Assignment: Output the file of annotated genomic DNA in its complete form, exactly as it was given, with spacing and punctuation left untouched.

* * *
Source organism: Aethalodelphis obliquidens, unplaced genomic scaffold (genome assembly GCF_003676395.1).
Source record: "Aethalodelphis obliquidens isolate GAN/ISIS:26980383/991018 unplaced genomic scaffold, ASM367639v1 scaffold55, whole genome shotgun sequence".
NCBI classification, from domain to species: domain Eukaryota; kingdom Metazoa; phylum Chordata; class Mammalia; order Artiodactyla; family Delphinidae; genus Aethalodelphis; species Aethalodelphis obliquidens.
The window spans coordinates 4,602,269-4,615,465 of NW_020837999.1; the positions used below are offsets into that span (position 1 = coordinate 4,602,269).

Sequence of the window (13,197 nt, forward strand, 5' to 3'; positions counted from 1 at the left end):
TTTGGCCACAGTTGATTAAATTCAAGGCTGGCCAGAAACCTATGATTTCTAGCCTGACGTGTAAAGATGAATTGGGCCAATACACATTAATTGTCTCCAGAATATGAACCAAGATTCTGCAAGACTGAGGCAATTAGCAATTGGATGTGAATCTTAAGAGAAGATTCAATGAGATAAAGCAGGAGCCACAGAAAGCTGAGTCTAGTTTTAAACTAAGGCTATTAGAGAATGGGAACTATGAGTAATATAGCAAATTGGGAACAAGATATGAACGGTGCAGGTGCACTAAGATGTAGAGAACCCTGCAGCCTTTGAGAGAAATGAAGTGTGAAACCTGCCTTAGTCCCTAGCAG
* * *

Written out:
Source organism: Aethalodelphis obliquidens, unplaced genomic scaffold (genome assembly GCF_003676395.1).
Source record: "Aethalodelphis obliquidens isolate GAN/ISIS:26980383/991018 unplaced genomic scaffold, ASM367639v1 scaffold55, whole genome shotgun sequence".
NCBI classification, from domain to species: domain Eukaryota; kingdom Metazoa; phylum Chordata; class Mammalia; order Artiodactyla; family Delphinidae; genus Aethalodelphis; species Aethalodelphis obliquidens.
The window spans coordinates 4,602,269-4,615,465 of NW_020837999.1; the positions used below are offsets into that span (position 1 = coordinate 4,602,269).

Sequence of the window (13,197 nt, forward strand, 5' to 3'; positions counted from 1 at the left end):
TTTGGCCACAGTTGATTAAATTCAAGGCTGGCCAGAAACCTATGATTTCTAGCCTGACGTGTAAAGATGAATTGGGCCAATACACATTAATTGTCTCCAGAATATGAACCAAGATTCTGCAAGACTGAGGCAATTAGCAATTGGATGTGAATCTTAAGAGAAGATTCAATGAGATAAAGCAGGAGCCACAGAAAGCTGAGTCTAGTTTTAAACTAAGGCTATTAGAGAATGGGAACTATGAGTAATATAGCAAATTGGGAACAAGATATGAACGGTGCAGGTGCACTAAGATGTAGAGAACCCTGCAGCCTTTGAGAGAAATGAAGTGTGAAACCTGCCTTAGTCCCTAGCAG